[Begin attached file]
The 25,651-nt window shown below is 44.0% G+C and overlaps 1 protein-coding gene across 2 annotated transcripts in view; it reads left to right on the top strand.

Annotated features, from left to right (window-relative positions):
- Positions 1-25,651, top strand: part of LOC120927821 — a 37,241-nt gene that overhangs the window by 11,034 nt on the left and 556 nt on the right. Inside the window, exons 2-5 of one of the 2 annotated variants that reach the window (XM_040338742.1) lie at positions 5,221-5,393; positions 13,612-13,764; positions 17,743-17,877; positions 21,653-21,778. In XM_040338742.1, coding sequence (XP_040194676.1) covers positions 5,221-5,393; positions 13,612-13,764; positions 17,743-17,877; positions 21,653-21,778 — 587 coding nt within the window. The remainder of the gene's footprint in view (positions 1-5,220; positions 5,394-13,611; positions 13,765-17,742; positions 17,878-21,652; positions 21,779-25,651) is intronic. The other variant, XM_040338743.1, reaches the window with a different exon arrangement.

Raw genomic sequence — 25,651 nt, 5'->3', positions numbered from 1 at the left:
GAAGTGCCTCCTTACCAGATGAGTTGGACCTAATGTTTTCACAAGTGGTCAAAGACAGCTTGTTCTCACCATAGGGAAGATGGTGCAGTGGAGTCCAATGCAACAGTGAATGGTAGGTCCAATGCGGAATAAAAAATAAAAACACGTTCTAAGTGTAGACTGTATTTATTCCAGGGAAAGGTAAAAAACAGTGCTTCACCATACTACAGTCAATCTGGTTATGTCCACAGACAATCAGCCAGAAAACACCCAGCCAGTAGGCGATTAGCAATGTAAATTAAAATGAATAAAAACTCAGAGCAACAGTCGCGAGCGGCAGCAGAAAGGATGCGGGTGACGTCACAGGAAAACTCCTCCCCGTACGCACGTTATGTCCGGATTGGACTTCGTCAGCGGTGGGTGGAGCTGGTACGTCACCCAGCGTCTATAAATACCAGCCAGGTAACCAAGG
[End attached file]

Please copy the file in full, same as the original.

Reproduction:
The 25,651-nt window shown below is 44.0% G+C and overlaps 1 protein-coding gene across 2 annotated transcripts in view; it reads left to right on the top strand.

Annotated features, from left to right (window-relative positions):
- Positions 1-25,651, top strand: part of LOC120927821 — a 37,241-nt gene that overhangs the window by 11,034 nt on the left and 556 nt on the right. Inside the window, exons 2-5 of one of the 2 annotated variants that reach the window (XM_040338742.1) lie at positions 5,221-5,393; positions 13,612-13,764; positions 17,743-17,877; positions 21,653-21,778. In XM_040338742.1, coding sequence (XP_040194676.1) covers positions 5,221-5,393; positions 13,612-13,764; positions 17,743-17,877; positions 21,653-21,778 — 587 coding nt within the window. The remainder of the gene's footprint in view (positions 1-5,220; positions 5,394-13,611; positions 13,765-17,742; positions 17,878-21,652; positions 21,779-25,651) is intronic. The other variant, XM_040338743.1, reaches the window with a different exon arrangement.

Raw genomic sequence — 25,651 nt, 5'->3', positions numbered from 1 at the left:
GAAGTGCCTCCTTACCAGATGAGTTGGACCTAATGTTTTCACAAGTGGTCAAAGACAGCTTGTTCTCACCATAGGGAAGATGGTGCAGTGGAGTCCAATGCAACAGTGAATGGTAGGTCCAATGCGGAATAAAAAATAAAAACACGTTCTAAGTGTAGACTGTATTTATTCCAGGGAAAGGTAAAAAACAGTGCTTCACCATACTACAGTCAATCTGGTTATGTCCACAGACAATCAGCCAGAAAACACCCAGCCAGTAGGCGATTAGCAATGTAAATTAAAATGAATAAAAACTCAGAGCAACAGTCGCGAGCGGCAGCAGAAAGGATGCGGGTGACGTCACAGGAAAACTCCTCCCCGTACGCACGTTATGTCCGGATTGGACTTCGTCAGCGGTGGGTGGAGCTGGTACGTCACCCAGCGTCTATAAATACCAGCCAGGTAACCAAGG